Ok, to end this entry, here’s a piece of advice: be careful when you try to use these complex morphological resources. Mastering them is an art. If you want to use them correctly, start by copying what native speakers say, in the same contexts and with the same intonation. But if you want to experiment, run the risk of sounding weird and have a laugh, then go ahead and have fun with any palabritas that may come to your mind! 😉

 

[#027] ¿Me estás cargando?

Rioplatófonos often say that they carry one another, yet they don’t actually do that. What do they mean by this then? Today we will talk about the expression “cargar a alguien” (to carry someone, literally speaking).

The first thing we have to say is that the verb “cargar” has several meanings in Spanish. I’ve just done a quick search in the DRAE (Diccionario de la Real Academia Española), and I’ve found (to my surprise) no less than 46 definitions! But don’t freak out, most of those meanings are either very closely related or very specific to a given domain. To keep it simple, we are going to say that one of the most common meanings of this verb is to carry or hold something or someone. So for example, we can carry a box or a baby: “cargar una caja“, “cargar un bebé“.

But this verb has another meaning, too. Look at this image from the website we talked about last time: Grandes Frases Ilustradas.


74-vos-me-estas-cargando1

As you can probably guess from this picture, the second most common meaning for this verb is “to charge”, when talking about devices or their batteries, for instance. That is why in this picture you can see a mobile phone that, while being charged, says: “You’re charging me!”.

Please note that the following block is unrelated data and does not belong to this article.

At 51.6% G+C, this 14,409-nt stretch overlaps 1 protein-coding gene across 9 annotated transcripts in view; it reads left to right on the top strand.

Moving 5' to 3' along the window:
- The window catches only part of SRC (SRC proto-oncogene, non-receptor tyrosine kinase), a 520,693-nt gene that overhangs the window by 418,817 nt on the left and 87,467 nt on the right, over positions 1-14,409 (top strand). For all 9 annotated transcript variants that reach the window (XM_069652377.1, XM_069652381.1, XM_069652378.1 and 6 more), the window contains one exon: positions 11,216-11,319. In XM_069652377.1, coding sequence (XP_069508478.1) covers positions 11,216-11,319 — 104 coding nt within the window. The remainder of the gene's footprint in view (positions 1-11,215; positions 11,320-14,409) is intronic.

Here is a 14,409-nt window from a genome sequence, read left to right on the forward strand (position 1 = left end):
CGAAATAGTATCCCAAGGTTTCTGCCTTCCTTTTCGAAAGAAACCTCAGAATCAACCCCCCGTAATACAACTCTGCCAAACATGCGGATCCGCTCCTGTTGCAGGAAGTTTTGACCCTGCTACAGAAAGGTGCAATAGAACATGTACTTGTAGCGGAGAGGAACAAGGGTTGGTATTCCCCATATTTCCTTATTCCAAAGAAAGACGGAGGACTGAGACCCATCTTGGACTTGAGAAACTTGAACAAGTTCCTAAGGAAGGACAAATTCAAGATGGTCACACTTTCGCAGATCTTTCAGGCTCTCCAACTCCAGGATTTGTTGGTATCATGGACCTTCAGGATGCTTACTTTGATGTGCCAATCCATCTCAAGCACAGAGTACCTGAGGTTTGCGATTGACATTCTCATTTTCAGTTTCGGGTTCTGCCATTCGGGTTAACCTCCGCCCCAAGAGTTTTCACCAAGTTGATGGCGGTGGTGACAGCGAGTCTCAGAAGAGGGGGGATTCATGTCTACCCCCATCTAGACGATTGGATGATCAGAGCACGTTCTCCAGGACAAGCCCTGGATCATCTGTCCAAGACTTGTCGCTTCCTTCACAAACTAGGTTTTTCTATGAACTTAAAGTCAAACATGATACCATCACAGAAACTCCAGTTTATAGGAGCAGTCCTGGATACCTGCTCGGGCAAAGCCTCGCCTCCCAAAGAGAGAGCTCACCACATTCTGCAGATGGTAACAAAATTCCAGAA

However, when a rioplatófono says “¡me estás cargando!” or asks “¿me estás cargando?“, they are neither being carried nor being charged… Ok, so much for suspense: let’s now solve this mystery. The expression “cargar a alguien” means to tease someone by jokingly lying. So when someone tries to fool somebody else or make them believe something untrue, this expression comes in handy. Look at this example from an Argentinian soap opera:


In this short dialogue, two people are talking on the phone about the police finding out about something apparently secret, and the guy doesn’t understand how that was possible. The woman says that there was someone who betrayed them and, after spying on them, gave them away. The guy can’t believe it, so he says the following at the end:

    –Pero ¿qué decís, Marga? ¿Cómo que Mía policía? ¿Me estás cargando?

    – But what are you saying, Marga? How come? Mía, a policewoman? Are you kidding me?


So whenever you think someone is lying to you for whatever reason, you can now say “¡Me estás cargando!” (You gotta be kidding me!).

And here’s a bonus! In English there’s an idiomatic expression with a similar meaning: “to pull someone’s leg”. In Spanish, we also have our own idiomatic expression to convey this meaning, but instead or pulling legs, we take people’s hair: “tomar el pelo“. So apart from saying “¿me estás cargando?“, you can also say “¿me estás tomando el pelo?“.

[#026] ¡Estoy frito!